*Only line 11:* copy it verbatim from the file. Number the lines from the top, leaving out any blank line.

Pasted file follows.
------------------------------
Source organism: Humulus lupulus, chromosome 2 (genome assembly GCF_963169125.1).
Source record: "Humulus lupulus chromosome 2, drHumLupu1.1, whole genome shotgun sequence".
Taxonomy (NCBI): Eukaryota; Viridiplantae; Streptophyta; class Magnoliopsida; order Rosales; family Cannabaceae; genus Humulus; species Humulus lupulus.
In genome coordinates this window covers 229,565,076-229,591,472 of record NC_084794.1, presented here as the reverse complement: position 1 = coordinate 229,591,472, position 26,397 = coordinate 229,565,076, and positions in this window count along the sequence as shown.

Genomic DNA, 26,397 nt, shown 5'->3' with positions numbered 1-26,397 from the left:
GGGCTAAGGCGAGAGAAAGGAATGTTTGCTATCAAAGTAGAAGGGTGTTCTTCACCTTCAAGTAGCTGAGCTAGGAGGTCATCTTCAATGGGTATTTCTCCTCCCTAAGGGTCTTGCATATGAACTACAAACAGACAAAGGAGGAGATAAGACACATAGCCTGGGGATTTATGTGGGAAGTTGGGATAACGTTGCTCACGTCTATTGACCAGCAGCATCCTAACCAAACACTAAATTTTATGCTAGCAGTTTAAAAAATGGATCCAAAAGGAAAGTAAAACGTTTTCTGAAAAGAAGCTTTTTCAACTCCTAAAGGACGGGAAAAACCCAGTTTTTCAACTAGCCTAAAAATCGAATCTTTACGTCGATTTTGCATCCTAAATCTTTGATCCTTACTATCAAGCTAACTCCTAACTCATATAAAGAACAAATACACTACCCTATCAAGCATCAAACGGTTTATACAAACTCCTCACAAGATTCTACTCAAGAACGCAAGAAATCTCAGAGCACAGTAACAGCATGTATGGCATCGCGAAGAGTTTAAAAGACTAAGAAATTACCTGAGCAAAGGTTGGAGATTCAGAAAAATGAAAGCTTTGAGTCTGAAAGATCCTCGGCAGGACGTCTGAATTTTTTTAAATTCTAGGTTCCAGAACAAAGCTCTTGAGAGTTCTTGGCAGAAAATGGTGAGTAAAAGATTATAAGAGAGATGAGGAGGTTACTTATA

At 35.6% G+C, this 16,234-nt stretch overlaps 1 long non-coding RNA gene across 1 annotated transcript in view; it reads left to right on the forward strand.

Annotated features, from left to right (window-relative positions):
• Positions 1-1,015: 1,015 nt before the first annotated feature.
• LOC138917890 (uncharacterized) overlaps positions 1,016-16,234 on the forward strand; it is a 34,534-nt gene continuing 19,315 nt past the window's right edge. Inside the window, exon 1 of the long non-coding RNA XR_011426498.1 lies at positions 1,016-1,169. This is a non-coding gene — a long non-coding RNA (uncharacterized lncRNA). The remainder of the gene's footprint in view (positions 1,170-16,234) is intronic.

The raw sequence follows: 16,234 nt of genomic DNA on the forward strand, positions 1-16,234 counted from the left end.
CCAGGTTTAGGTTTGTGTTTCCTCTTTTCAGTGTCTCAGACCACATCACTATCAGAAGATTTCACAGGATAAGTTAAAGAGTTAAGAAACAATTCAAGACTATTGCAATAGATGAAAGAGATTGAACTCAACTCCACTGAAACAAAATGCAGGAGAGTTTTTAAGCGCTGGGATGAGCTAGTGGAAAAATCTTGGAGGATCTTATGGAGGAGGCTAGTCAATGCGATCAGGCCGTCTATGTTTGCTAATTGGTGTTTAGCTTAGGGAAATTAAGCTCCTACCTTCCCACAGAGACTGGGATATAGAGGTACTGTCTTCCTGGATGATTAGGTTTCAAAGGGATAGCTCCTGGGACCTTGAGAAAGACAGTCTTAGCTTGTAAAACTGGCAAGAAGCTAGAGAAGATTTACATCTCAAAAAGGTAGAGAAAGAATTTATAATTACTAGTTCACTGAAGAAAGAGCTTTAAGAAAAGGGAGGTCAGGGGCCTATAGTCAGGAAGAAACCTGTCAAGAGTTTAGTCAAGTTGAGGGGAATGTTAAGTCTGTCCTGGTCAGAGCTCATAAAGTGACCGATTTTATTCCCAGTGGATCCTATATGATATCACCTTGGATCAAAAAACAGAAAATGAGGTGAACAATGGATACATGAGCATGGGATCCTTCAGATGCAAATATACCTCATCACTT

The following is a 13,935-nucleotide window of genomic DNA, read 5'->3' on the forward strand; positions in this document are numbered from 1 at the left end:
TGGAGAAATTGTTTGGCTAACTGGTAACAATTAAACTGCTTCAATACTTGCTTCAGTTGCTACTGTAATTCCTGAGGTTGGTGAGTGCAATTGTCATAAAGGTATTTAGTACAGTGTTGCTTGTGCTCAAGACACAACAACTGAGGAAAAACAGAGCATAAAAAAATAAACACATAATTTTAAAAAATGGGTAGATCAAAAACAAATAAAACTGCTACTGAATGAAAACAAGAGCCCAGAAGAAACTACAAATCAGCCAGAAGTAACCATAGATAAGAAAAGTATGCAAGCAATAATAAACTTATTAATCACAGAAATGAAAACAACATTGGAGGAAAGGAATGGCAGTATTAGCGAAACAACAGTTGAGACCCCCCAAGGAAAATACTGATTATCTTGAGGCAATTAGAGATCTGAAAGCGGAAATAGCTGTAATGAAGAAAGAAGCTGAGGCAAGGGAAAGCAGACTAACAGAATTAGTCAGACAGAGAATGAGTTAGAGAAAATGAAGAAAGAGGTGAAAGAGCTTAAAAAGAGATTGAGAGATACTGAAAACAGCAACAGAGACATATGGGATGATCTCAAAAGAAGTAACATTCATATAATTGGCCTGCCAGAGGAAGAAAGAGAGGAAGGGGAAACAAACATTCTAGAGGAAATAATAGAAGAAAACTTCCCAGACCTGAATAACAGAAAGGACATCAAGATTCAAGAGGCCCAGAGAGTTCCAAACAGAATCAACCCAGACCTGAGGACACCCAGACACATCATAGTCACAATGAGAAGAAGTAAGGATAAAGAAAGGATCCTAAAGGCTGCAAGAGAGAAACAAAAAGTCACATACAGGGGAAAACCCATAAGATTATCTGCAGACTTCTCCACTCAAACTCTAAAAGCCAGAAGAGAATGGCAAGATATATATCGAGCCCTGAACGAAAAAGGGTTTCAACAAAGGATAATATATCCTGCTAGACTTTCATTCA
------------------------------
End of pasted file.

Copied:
The raw sequence follows: 16,234 nt of genomic DNA on the forward strand, positions 1-16,234 counted from the left end.